I'd wait and see what policies a new Quebec NDP actually draw up before condemning them out of hand before they even get organized. This is after all still just in the discussion stage as far as I can see.

Ken Burch

You don't see Mulcair's reactionary insistence that Quebec NDP MP's not back the students as a horrible sign?

Really, if they party stays out of that fight, they won't really be able to join any other struggles later.

And it doesn't even make sense if he's trying to take over from the PLQ.  It's only the more right-wing PLQ types that are actually insisting on the tuition increase and the suppression of protest.  Nobody who still ties themselves to the "Quiet Revolution" era of Quebec Liberalism would be adamant about making the students pay more.

QS is a party of human solidarity.  Is there any reason to think a Quebec NDP would be anything like that?  Wouldn't it put the "winning the election is all that matters" meme before any real commitment to change?

Boom Boom Boom Boom's picture

I think this is somehow appropriate:

Brachina

Ken Burch wrote:

You don't see Mulcair's reactionary insistence that Quebec NDP MP's not back the students as a horrible sign?

Really, if they party stays out of that fight, they won't really be able to join any other struggles later.

And it doesn't even make sense if he's trying to take over from the PLQ.  It's only the more right-wing PLQ types that are actually insisting on the tuition increase and the suppression of protest.  Nobody who still ties themselves to the "Quiet Revolution" era of Quebec Liberalism would be adamant about making the students pay more.

QS is a party of human solidarity.  Is there any reason to think a Quebec NDP would be anything like that?  Wouldn't it put the "winning the election is all that matters" meme before any real commitment to change?

Your thinking is flawed in so many ways. One it wouldn't be lead by someone from the Praire's, it would be lead by a Quebecer, most likely French, and into a different political field with its own history and with that would come a very different flavour of NDP. One can already see the growing positive influence of Quebecers on the Federal NDP.

Secondly the MPs weren't allowed to take sides in any major way because its provincial justistiction, this obviously would not be an issue for the Quebec NDP who as a Provincial Party could take a stand without violating turf. In fact the awkward position the NDP found themselves in maybe one of the reasons the NDP has decided to do this.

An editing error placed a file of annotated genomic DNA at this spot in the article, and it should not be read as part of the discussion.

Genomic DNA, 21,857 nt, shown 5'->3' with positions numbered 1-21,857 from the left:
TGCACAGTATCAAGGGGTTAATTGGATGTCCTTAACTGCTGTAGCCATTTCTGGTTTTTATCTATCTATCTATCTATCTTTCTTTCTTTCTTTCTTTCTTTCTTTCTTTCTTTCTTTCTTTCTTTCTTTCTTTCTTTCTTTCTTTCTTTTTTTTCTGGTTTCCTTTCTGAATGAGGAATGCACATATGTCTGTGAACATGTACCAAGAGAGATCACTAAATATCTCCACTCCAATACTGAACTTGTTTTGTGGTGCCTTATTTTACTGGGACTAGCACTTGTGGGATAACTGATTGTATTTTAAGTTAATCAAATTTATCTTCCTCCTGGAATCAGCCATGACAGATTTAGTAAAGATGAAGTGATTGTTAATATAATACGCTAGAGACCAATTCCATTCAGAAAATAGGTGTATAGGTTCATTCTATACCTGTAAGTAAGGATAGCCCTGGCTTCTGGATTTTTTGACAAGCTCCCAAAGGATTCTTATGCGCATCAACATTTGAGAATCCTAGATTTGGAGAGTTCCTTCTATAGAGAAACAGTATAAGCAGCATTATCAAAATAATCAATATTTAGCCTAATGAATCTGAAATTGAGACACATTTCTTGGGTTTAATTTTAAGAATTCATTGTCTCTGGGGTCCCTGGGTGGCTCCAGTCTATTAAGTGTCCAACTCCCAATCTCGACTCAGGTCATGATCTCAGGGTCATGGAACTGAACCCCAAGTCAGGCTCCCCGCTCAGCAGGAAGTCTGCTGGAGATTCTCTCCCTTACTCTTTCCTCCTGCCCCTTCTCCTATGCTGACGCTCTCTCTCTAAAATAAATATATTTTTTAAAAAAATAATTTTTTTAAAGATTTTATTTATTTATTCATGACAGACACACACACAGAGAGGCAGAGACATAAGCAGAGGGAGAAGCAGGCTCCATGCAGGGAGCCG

As for QS having better policies, one you don't know what policies the the NDP will have, and two QS targets only a narrow niche and so can pick all the favoured policies of that narrow niche, the price for that being no real electoral future, no chance at government, and no positive change.

And no I'm not advictating victory at any cost, but appealing to and learning about the wants and needs of a greater volume of people.

Plus I hate the cospokesman thing they got going, pick one.

Boom Boom Boom Boom's picture

I thought someone else would have posted this by now, but no, so here goes:

Hébert: Quebec election: Are Liberals about to follow their federal counterparts?
 
When Mulcair looks at the Quebec scene these days, he rightly spots the opportunity to place the missing provincial link in the NDP’s national chain in the vacuum that a historical Liberal defeat on Sept. 4 would create.

 

So, it looks like the NDP want to replace the Libs, not QS.

 

janfromthebruce

That makes more sense to me BB - the Libs will be in a waste land for a long time and creating a progressive federalist NDP provincial opportunity makes sense.

theleftyinvestor

I wonder - if someone in the Assembly were willing to cross to the new NPDQ, would they stand on the same principles as the federal party and say no? Or would they take whatever opportunity they can get to grab a toehold? Presumably if they want to be in the next election debate, they will want an MNA, and that's going to happen either through a floor crossing or a by-election.

Boom Boom Boom Boom's picture

Exciting days ahead, no doubt. And a long period of waiting - just as on the federal scene we anxiously await 2015.

love is free love is free's picture

there's been a torrent of good news for qs following david's debate performance, a few links here: http://w5.montreal.com/mtlweblog/?p=21636

 

love is free love is free's picture

a little late, but here's maioni smacking down the whole benhabib issue: http://www.theglobeandmail.com/commentary/saguenay-mayor-merely-a-sidesh...

by the way, in addition to some other polls showing the pq with a crushing lead around that same saguenay region, benhabib seems to be in a pretty good position to end up in the national assembly out of trois rivières: http://www.threehundredeight.com/2012/08/tight-race-in-nicolet-becancour...

i don't really know why other than for the sake of plurality and i guess to deny the caq another seat, but i do hope that aussant wins out in nicolet-bécancour.  ideally, this election comes down to a pq minority with qs owning enough seats to act as a minority partner, and to this end, i think aussant's presence in the assembly could well be counted in the positive column, no matter his commitment to adversarial relationships with the feds and the federal ndp.